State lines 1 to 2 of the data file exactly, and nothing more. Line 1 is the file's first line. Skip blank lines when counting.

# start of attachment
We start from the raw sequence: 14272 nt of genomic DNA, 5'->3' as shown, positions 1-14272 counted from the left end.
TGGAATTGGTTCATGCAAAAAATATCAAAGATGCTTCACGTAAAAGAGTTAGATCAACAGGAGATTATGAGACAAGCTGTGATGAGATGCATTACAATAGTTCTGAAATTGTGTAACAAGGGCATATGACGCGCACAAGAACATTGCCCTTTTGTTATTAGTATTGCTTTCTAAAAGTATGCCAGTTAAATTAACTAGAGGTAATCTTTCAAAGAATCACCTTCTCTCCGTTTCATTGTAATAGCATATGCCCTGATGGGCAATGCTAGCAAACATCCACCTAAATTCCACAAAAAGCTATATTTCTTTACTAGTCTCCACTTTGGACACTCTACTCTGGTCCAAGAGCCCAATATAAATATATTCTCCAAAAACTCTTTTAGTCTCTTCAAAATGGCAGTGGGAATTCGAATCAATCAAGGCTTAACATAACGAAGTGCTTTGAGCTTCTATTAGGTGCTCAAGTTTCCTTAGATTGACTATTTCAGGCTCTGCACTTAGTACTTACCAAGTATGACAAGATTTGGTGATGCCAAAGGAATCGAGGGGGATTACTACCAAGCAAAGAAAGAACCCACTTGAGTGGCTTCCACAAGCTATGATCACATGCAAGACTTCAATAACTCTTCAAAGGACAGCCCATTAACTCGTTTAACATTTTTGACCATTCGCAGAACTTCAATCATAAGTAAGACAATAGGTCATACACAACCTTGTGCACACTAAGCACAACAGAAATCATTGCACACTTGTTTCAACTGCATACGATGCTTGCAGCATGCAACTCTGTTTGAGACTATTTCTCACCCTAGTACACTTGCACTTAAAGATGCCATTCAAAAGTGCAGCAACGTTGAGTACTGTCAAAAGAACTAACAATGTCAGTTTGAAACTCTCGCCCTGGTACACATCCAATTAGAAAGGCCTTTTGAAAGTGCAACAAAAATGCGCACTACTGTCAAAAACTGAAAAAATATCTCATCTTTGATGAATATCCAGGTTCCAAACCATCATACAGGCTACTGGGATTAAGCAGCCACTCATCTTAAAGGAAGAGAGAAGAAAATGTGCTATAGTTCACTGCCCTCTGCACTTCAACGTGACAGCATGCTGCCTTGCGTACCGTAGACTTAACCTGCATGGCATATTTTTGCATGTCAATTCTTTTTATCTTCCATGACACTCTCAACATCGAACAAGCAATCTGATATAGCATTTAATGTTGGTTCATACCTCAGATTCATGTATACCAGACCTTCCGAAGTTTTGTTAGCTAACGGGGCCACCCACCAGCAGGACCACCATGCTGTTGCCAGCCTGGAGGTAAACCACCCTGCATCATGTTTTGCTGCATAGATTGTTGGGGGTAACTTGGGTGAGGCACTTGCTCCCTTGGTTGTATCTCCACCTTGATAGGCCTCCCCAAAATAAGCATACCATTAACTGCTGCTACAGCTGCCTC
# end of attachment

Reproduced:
We start from the raw sequence: 14272 nt of genomic DNA, 5'->3' as shown, positions 1-14272 counted from the left end.
TGGAATTGGTTCATGCAAAAAATATCAAAGATGCTTCACGTAAAAGAGTTAGATCAACAGGAGATTATGAGACAAGCTGTGATGAGATGCATTACAATAGTTCTGAAATTGTGTAACAAGGGCATATGACGCGCACAAGAACATTGCCCTTTTGTTATTAGTATTGCTTTCTAAAAGTATGCCAGTTAAATTAACTAGAGGTAATCTTTCAAAGAATCACCTTCTCTCCGTTTCATTGTAATAGCATATGCCCTGATGGGCAATGCTAGCAAACATCCACCTAAATTCCACAAAAAGCTATATTTCTTTACTAGTCTCCACTTTGGACACTCTACTCTGGTCCAAGAGCCCAATATAAATATATTCTCCAAAAACTCTTTTAGTCTCTTCAAAATGGCAGTGGGAATTCGAATCAATCAAGGCTTAACATAACGAAGTGCTTTGAGCTTCTATTAGGTGCTCAAGTTTCCTTAGATTGACTATTTCAGGCTCTGCACTTAGTACTTACCAAGTATGACAAGATTTGGTGATGCCAAAGGAATCGAGGGGGATTACTACCAAGCAAAGAAAGAACCCACTTGAGTGGCTTCCACAAGCTATGATCACATGCAAGACTTCAATAACTCTTCAAAGGACAGCCCATTAACTCGTTTAACATTTTTGACCATTCGCAGAACTTCAATCATAAGTAAGACAATAGGTCATACACAACCTTGTGCACACTAAGCACAACAGAAATCATTGCACACTTGTTTCAACTGCATACGATGCTTGCAGCATGCAACTCTGTTTGAGACTATTTCTCACCCTAGTACACTTGCACTTAAAGATGCCATTCAAAAGTGCAGCAACGTTGAGTACTGTCAAAAGAACTAACAATGTCAGTTTGAAACTCTCGCCCTGGTACACATCCAATTAGAAAGGCCTTTTGAAAGTGCAACAAAAATGCGCACTACTGTCAAAAACTGAAAAAATATCTCATCTTTGATGAATATCCAGGTTCCAAACCATCATACAGGCTACTGGGATTAAGCAGCCACTCATCTTAAAGGAAGAGAGAAGAAAATGTGCTATAGTTCACTGCCCTCTGCACTTCAACGTGACAGCATGCTGCCTTGCGTACCGTAGACTTAACCTGCATGGCATATTTTTGCATGTCAATTCTTTTTATCTTCCATGACACTCTCAACATCGAACAAGCAATCTGATATAGCATTTAATGTTGGTTCATACCTCAGATTCATGTATACCAGACCTTCCGAAGTTTTGTTAGCTAACGGGGCCACCCACCAGCAGGACCACCATGCTGTTGCCAGCCTGGAGGTAAACCACCCTGCATCATGTTTTGCTGCATAGATTGTTGGGGGTAACTTGGGTGAGGCACTTGCTCCCTTGGTTGTATCTCCACCTTGATAGGCCTCCCCAAAATAAGCATACCATTAACTGCTGCTACAGCTGCCTC